He has continued recording and performing, visiting here often from homes in Woodstock or New York City — where I met him watching NRBQ’s 30th anniversary show at the Bowery Ballroom, hypnotized and happy like everyone else. He’s played the Van Dyck, WAMC’s The Linda and other small venues here, usually solo. And he plays solo at the Van Dyck on Saturday at 7 and 9:30 p.m.

“I like the intimacy and quietness [of playing solo],” he told me. “You can really hear what the songs are and what they’re about.”

Few singer-songwriters of the rock era have made so many songs that are both instantly pleasurable on the surface and rewarding in their meaning. His early hits have such timeless strength they could have hit anytime in the rock era, including next week; and he keeps making new ones.

Marshall Crenshaw plays on Saturday at the Van Dyck (237 Union St., Schenectady), at 7 and 9:30 p.m. Admission is $18 in advance, $22 on Saturday. Phone 348-7999 or visit

Crenshaw’s guitar and voice delivery will look folk-ish on Saturday, though he’s a rocker, soulman, country artist, actor, cinema composer and writer. But some important folk acts also play here this week.

Solas, Duhks at The Egg

Homegrown in America but inspired by their Irish roots, Solas has changed ingredients (some players and singers) in their nearly decade-long, 10-album run. But the recipe remains the same: leader Seamus Egan’s all-purpose virtuosity, Winifred Horan’s fiddle fire and the well-woven talents of accordionist Mick McAuley, guitarist and keyboardist Eamon McElholm and singer Niamh Varian-Barry.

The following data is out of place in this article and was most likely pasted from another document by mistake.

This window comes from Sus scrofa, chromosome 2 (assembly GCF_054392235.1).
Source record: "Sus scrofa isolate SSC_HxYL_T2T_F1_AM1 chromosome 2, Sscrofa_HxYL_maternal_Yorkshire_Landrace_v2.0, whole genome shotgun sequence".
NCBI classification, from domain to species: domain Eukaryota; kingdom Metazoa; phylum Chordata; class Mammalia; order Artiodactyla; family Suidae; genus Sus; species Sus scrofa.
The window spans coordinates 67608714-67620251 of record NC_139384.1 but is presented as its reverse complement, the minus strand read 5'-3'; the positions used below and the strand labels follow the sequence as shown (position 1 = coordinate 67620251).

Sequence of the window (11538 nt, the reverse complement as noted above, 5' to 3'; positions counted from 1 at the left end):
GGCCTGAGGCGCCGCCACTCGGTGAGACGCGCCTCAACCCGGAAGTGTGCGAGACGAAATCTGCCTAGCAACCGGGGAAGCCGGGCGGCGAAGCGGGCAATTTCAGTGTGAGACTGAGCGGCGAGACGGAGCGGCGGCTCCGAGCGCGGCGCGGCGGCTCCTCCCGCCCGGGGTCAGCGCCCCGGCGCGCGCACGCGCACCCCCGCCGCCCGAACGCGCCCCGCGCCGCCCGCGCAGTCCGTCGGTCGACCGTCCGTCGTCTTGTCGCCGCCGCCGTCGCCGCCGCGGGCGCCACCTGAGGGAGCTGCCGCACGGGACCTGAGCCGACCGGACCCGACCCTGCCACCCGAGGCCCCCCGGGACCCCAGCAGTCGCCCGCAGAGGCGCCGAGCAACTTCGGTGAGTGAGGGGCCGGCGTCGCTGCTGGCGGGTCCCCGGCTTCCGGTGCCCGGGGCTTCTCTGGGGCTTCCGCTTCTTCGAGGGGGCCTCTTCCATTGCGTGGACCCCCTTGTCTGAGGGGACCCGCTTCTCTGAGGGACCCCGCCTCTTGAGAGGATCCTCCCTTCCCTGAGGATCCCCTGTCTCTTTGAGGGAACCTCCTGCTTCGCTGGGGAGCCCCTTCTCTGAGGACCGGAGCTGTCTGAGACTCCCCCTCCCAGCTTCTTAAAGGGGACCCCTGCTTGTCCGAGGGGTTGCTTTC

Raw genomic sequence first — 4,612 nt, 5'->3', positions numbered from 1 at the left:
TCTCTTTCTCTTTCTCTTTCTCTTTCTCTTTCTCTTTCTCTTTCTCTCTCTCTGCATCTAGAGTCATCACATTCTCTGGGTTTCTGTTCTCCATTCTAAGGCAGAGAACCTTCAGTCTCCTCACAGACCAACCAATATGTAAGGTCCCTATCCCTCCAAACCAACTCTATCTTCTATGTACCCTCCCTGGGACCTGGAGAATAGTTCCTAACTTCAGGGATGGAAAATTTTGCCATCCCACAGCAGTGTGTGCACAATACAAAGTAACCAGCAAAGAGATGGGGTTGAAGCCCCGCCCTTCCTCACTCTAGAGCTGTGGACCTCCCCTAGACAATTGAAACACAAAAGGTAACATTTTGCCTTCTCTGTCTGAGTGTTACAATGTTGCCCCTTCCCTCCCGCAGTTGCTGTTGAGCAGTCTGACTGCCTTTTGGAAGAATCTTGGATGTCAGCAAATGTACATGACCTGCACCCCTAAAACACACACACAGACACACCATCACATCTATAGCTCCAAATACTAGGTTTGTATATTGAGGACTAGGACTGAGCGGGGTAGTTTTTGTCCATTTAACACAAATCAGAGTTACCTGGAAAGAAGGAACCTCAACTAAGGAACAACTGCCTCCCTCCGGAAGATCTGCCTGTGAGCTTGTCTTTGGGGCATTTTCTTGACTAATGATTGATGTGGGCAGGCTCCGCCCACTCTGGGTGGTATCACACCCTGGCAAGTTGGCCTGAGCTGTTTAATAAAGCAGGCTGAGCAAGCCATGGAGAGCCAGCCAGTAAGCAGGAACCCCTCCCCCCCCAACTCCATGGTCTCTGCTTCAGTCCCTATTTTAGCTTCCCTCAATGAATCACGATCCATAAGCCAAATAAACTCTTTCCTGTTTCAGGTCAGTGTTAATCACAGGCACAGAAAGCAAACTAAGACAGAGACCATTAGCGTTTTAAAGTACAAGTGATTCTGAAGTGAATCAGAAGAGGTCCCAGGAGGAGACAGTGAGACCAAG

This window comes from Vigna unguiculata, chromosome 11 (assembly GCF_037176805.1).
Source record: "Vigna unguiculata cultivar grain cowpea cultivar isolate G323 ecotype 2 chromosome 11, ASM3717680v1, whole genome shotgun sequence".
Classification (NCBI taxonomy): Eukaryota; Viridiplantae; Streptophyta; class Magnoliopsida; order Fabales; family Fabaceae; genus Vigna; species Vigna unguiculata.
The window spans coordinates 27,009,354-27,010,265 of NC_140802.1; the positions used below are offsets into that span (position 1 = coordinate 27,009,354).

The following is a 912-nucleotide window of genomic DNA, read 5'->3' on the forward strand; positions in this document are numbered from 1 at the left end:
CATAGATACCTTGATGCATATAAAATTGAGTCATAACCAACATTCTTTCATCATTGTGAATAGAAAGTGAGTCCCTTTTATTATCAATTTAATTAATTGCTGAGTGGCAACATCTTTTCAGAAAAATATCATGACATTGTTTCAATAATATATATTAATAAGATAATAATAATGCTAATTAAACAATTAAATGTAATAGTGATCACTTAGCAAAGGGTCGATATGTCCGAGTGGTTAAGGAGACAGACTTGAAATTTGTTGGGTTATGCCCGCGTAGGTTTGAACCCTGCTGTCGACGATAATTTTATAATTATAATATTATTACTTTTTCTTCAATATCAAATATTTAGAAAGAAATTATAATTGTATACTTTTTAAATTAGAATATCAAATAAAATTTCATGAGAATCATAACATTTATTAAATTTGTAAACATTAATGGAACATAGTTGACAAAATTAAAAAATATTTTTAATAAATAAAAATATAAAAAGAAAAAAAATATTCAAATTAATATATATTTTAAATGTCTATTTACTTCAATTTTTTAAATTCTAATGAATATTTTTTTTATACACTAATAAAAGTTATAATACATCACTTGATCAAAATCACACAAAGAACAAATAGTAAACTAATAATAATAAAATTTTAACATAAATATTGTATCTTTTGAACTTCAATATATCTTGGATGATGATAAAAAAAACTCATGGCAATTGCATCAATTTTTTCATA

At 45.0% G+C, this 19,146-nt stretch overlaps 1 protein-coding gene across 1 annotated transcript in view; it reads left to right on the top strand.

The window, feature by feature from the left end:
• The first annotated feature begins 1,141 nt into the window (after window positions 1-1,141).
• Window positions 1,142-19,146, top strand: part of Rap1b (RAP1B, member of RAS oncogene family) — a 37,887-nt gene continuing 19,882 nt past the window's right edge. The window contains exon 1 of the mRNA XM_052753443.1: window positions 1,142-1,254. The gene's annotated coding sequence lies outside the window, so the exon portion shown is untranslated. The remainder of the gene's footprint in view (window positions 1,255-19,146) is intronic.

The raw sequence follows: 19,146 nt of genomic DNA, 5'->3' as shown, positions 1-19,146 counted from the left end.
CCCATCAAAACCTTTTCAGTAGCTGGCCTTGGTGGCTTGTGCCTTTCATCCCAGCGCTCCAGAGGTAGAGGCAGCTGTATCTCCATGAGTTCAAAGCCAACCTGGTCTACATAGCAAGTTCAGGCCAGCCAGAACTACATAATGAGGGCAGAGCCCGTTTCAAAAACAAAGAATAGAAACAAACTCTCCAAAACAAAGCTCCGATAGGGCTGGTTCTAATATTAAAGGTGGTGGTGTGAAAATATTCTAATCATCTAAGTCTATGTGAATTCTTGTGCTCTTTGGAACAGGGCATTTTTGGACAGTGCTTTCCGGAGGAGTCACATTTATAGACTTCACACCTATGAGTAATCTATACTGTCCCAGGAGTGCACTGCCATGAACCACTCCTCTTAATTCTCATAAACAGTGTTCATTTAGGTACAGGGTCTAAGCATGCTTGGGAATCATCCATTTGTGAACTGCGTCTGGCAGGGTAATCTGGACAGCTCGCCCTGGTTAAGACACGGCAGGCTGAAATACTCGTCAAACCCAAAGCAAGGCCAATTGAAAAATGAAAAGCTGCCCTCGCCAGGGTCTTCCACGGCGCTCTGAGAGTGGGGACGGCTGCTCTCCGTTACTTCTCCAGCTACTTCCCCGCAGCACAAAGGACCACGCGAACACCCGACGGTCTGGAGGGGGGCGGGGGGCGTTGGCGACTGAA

On Saturday at 7:30 p.m., Solas — area favorites for fine shows here — team up at The Egg (Empire State Plaza, Albany) with the Canadian string band the Duhks: fiddler Casey Driessen, singer Sarah Dugas, guitarist Jordan McConnell, banjoist Leonard Podolak and drummer Christian Dugas. Both have fresh albums and terrific onstage energy.

Tickets are $24. Phone 473-1845 or visit

Schmidt, Rogers step up

Renowned solo performers Claudia Schmidt and Sally Rogers team up on their third album — and first in 22 years! — “Evidence of Happiness” and onstage on Saturday at the Eighth Step at Proctors Underground (432 State St., Schenectady). Show time is 7:30 p.m. Admission is $22 in advance, $24 at the door. Phone 434-1703 or 346-6204, or visit or

Busy Caffe Lena

Caffe Lena (47 Phila St., Saratoga Springs) has a full slate this weekend.

Mike (Merenda) and Ruthy (Ungar) visit on Friday at 8 p.m., boasting fresh tunes from “The NYC EP” and a loyal local following. Admission is $15, members $12, children under 13, $7.50. Phone 583-0022 or visit

On Saturday, Canadians Bill Bourne and Catherine MacLellan take over as part of the Maple Leaf Series, playing separately starting at 8 p.m. Bourne is from Alberta, MacLellan from Nova Scotia. Admission is $16, members $14, children under 13, $8.

Phil Spoor pays tribute to his talented parents on Sunday with “Songs of Pete and Dottie Spoor” — founders of the Pickin’ & Singin’ Gatherin’ (PSG) and well-loved troubadours in their own right. Bassist/guitarist Jefferson Thomas accompanies Phil Spoor in this benefit for the PSGE’s GottaGetGon Festival this Memorial Day weekend. Show time is 7 p.m. Admission is $15.

Reach Gazette columnist Michael Hochanadel at